The project intends to deliver 1.2GW of renewable electricity through a new subsea transmission link between Caithness and Moray in Scotland.

Construction work on the link, which will connect the electricity grid on either side of the Moray Firth, is expected to start in the next few months with planned completion in 2018.

Ofgem said even though it has approved the project, it is studying the financial details of the project.

If the regulator finds the project can be built for less, it will reduce the amount of funding allowed to complete the link.

Ofgem senior partner for transmission Martin Crouch said the approval is a major step forward for an essential upgrade to the high voltage grid so that more renewable energy can link to the networks.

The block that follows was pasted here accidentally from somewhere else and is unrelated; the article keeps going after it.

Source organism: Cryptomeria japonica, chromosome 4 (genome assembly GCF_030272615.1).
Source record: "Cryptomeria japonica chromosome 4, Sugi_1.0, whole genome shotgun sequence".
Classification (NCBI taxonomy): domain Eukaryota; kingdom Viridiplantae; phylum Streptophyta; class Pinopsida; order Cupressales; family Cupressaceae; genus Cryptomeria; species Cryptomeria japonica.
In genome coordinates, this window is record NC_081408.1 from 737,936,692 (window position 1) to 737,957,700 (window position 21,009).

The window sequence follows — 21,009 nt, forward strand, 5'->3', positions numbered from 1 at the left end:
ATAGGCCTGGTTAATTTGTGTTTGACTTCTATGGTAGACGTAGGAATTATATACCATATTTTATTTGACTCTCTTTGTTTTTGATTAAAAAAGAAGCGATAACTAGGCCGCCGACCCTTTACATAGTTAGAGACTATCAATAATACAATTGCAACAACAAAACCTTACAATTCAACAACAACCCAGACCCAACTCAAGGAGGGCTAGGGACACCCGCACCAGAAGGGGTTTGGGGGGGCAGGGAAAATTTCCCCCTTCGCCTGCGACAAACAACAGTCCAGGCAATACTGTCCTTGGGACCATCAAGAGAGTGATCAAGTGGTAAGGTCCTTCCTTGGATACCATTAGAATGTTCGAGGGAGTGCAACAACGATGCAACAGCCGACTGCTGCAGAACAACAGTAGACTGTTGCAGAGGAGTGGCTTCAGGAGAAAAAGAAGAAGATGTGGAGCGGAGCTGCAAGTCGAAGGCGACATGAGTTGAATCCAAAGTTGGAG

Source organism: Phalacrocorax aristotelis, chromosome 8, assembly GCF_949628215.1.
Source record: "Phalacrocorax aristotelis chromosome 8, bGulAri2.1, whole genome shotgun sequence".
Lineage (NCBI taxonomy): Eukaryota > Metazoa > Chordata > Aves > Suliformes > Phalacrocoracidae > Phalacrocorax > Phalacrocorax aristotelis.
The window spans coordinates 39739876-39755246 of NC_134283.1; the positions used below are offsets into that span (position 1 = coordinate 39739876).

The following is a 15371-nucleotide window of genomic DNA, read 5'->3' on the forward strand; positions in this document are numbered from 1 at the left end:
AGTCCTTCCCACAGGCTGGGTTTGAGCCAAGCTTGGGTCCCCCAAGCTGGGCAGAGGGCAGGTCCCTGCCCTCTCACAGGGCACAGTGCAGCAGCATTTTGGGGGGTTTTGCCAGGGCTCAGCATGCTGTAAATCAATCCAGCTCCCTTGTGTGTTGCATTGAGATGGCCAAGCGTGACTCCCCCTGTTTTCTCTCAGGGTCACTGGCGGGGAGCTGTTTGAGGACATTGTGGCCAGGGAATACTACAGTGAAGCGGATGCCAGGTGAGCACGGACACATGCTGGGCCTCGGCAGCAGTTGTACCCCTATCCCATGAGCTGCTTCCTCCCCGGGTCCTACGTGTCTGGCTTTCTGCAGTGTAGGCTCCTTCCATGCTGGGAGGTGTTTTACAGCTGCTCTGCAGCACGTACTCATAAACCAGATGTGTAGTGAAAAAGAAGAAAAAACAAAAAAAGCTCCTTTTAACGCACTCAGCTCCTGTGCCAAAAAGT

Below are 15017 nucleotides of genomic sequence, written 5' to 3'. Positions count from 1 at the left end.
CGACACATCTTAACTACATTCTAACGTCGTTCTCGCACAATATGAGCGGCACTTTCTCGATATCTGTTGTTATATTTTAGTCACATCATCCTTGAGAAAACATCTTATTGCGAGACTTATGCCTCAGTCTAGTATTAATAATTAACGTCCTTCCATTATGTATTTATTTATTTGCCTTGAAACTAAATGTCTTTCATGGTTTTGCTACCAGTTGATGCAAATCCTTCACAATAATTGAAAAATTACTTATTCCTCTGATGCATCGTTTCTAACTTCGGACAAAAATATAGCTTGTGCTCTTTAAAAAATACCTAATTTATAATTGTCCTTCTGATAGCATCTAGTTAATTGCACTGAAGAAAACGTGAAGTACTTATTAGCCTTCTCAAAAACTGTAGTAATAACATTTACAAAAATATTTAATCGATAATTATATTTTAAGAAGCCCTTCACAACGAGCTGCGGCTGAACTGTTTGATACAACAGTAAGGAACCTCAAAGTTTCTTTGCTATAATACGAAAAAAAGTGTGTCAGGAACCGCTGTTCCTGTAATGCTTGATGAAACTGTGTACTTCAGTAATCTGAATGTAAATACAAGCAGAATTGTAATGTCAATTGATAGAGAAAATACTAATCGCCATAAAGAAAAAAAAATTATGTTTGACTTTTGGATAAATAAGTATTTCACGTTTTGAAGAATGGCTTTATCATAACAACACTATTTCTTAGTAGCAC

"Today’s decision means that the company can move forward with work on the upgrade," Crouch added.

SSE managing director of networks Mark Mathieson said the company worked with communities and other stakeholders to make sure that it has the best solution for linking renewable energy to the transmission system.

"Ofgem has undertaken detailed and extensive consultations on this project in order to ensure the right project is delivered at the right time to minimise electricity grid constraints without incurring unnecessary costs for electricity consumers," Mathieson added.

RenewableUK head of grid Zoltan Zavody welcomed the Ofgem’s approval for the link and said "Large scale grid infrastructure projects and the generating assets they connect also benefit the local and wider economy, so this is a positive announcement both for industry, local communities in the Highlands and UK businesses along the supply chain."

Image: Construction work on the subsea transmission link is expected to start in the next few months. Photo: Courtesy of SSE.